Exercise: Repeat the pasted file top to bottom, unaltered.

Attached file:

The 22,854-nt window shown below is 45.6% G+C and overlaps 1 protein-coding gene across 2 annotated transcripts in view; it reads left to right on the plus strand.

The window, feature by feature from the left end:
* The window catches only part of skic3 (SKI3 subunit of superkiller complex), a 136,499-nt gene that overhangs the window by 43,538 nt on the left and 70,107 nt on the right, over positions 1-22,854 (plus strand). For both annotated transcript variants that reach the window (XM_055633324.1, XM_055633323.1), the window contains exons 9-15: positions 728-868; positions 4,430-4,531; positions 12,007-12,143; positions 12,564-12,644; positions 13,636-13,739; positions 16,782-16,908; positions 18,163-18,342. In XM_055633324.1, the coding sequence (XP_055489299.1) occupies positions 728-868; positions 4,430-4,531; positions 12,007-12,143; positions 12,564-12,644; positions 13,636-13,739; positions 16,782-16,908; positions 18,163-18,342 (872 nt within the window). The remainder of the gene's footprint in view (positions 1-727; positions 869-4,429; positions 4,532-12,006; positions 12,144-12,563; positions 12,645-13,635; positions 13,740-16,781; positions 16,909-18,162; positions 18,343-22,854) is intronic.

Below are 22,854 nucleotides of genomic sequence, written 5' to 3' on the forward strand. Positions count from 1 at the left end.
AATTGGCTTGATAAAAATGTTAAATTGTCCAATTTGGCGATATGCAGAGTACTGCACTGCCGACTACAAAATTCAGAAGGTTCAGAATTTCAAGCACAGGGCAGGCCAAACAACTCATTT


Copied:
The 22,854-nt window shown below is 45.6% G+C and overlaps 1 protein-coding gene across 2 annotated transcripts in view; it reads left to right on the plus strand.

The window, feature by feature from the left end:
* The window catches only part of skic3 (SKI3 subunit of superkiller complex), a 136,499-nt gene that overhangs the window by 43,538 nt on the left and 70,107 nt on the right, over positions 1-22,854 (plus strand). For both annotated transcript variants that reach the window (XM_055633324.1, XM_055633323.1), the window contains exons 9-15: positions 728-868; positions 4,430-4,531; positions 12,007-12,143; positions 12,564-12,644; positions 13,636-13,739; positions 16,782-16,908; positions 18,163-18,342. In XM_055633324.1, the coding sequence (XP_055489299.1) occupies positions 728-868; positions 4,430-4,531; positions 12,007-12,143; positions 12,564-12,644; positions 13,636-13,739; positions 16,782-16,908; positions 18,163-18,342 (872 nt within the window). The remainder of the gene's footprint in view (positions 1-727; positions 869-4,429; positions 4,532-12,006; positions 12,144-12,563; positions 12,645-13,635; positions 13,740-16,781; positions 16,909-18,162; positions 18,343-22,854) is intronic.

Below are 22,854 nucleotides of genomic sequence, written 5' to 3' on the forward strand. Positions count from 1 at the left end.
AATTGGCTTGATAAAAATGTTAAATTGTCCAATTTGGCGATATGCAGAGTACTGCACTGCCGACTACAAAATTCAGAAGGTTCAGAATTTCAAGCACAGGGCAGGCCAAACAACTCATTT